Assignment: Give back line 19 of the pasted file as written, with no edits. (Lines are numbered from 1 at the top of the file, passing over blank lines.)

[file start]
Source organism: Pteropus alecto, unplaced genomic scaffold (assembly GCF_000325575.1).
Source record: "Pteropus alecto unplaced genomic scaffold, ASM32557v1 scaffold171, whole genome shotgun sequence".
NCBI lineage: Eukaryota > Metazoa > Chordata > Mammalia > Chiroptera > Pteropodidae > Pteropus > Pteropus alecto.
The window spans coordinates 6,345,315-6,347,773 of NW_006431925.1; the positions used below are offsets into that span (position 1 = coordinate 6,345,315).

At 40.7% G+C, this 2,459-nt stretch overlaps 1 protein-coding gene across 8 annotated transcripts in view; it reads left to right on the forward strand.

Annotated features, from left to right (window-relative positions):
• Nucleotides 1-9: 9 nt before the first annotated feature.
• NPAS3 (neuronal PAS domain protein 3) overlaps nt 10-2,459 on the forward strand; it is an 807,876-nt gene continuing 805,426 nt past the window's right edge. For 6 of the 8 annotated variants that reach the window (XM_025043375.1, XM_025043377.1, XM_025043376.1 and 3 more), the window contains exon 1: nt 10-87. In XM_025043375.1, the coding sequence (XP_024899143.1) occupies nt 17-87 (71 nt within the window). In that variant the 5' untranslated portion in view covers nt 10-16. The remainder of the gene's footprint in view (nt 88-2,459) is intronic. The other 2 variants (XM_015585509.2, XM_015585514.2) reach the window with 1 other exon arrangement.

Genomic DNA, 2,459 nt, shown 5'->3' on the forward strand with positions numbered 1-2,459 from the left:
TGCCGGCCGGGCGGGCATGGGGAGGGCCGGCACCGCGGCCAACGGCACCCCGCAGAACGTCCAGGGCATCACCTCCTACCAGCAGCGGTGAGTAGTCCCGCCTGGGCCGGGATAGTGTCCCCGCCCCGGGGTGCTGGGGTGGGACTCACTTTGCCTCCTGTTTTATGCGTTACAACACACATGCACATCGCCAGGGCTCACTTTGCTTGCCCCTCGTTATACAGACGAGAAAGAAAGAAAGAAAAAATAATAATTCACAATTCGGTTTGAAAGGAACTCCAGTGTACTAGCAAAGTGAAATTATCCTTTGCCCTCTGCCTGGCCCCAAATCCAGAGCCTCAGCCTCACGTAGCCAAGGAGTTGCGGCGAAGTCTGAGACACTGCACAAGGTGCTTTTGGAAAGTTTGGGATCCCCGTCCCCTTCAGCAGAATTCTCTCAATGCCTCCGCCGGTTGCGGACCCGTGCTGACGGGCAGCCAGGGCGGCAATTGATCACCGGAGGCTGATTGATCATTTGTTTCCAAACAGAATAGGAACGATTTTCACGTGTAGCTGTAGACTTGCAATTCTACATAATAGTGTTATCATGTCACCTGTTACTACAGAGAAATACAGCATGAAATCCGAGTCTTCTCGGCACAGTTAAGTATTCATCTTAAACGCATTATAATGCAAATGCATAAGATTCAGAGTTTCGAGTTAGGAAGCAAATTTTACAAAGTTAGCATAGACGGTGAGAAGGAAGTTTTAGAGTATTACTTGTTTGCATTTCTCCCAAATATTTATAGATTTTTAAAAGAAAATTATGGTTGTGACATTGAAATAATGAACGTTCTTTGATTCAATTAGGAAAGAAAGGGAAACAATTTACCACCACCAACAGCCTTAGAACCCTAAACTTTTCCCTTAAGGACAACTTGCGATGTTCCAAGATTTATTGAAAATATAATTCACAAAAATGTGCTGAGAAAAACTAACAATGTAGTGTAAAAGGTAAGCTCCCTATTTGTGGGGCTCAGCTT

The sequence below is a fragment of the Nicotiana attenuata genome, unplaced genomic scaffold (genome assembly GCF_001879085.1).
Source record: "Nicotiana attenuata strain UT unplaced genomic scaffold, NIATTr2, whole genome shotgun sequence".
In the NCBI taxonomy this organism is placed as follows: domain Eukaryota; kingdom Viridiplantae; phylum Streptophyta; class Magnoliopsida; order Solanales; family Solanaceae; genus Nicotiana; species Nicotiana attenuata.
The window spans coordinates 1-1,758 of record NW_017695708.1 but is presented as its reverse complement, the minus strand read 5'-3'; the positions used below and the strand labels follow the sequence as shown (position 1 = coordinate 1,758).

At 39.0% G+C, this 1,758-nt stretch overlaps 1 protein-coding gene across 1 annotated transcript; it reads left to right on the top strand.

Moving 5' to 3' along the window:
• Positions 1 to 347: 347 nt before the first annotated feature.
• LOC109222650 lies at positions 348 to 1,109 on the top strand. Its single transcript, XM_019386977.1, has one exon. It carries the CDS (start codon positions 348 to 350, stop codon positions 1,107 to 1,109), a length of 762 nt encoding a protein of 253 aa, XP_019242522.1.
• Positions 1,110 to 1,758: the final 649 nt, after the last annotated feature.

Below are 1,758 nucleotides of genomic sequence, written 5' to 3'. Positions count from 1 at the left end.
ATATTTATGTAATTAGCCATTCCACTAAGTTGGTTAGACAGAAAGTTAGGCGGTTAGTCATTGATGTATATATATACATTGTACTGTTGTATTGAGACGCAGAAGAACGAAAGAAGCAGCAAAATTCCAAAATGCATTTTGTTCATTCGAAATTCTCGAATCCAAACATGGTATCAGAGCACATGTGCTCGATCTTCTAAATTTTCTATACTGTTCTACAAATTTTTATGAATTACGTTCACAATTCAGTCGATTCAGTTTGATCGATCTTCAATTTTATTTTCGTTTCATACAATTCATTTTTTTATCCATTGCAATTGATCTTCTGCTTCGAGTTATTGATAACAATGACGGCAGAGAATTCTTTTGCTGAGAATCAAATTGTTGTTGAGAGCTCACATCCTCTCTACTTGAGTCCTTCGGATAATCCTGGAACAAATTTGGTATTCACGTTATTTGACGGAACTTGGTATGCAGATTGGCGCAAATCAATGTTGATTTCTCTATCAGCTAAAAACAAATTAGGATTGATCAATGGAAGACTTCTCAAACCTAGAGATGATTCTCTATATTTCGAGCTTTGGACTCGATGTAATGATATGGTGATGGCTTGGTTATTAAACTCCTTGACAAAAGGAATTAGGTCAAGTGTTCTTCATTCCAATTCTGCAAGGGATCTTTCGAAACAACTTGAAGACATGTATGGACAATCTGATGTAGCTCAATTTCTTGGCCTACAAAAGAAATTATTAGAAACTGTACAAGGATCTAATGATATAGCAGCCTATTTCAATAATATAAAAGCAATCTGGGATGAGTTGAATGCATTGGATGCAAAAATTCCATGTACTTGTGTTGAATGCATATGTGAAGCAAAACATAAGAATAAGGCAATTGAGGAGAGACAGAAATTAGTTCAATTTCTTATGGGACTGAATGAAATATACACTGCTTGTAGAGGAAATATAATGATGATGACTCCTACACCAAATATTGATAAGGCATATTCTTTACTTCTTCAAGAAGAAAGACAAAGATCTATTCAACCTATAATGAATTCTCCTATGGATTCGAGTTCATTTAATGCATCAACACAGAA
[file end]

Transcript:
• Positions 1,110 to 1,758: the final 649 nt, after the last annotated feature.